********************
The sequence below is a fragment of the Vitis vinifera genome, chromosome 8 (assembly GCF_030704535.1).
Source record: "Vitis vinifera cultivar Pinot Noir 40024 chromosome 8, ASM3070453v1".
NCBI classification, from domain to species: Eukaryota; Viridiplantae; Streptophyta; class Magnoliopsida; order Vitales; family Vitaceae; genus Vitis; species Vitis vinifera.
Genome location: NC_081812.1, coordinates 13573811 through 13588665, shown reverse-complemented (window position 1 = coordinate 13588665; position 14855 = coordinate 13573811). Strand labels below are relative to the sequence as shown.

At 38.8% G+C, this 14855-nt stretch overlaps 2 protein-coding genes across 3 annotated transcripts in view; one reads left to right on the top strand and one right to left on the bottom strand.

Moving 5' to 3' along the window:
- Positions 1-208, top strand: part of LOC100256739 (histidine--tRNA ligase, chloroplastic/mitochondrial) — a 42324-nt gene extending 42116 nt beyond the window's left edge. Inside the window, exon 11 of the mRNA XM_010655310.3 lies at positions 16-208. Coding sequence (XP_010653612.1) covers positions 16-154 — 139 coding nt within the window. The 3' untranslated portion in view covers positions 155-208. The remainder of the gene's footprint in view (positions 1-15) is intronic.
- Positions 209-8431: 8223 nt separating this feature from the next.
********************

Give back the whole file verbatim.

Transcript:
The sequence below is a fragment of the Vitis vinifera genome, chromosome 8 (assembly GCF_030704535.1).
Source record: "Vitis vinifera cultivar Pinot Noir 40024 chromosome 8, ASM3070453v1".
NCBI classification, from domain to species: Eukaryota; Viridiplantae; Streptophyta; class Magnoliopsida; order Vitales; family Vitaceae; genus Vitis; species Vitis vinifera.
Genome location: NC_081812.1, coordinates 13573811 through 13588665, shown reverse-complemented (window position 1 = coordinate 13588665; position 14855 = coordinate 13573811). Strand labels below are relative to the sequence as shown.

At 38.8% G+C, this 14855-nt stretch overlaps 2 protein-coding genes across 3 annotated transcripts in view; one reads left to right on the top strand and one right to left on the bottom strand.

Moving 5' to 3' along the window:
- Positions 1-208, top strand: part of LOC100256739 (histidine--tRNA ligase, chloroplastic/mitochondrial) — a 42324-nt gene extending 42116 nt beyond the window's left edge. Inside the window, exon 11 of the mRNA XM_010655310.3 lies at positions 16-208. Coding sequence (XP_010653612.1) covers positions 16-154 — 139 coding nt within the window. The 3' untranslated portion in view covers positions 155-208. The remainder of the gene's footprint in view (positions 1-15) is intronic.
- Positions 209-8431: 8223 nt separating this feature from the next.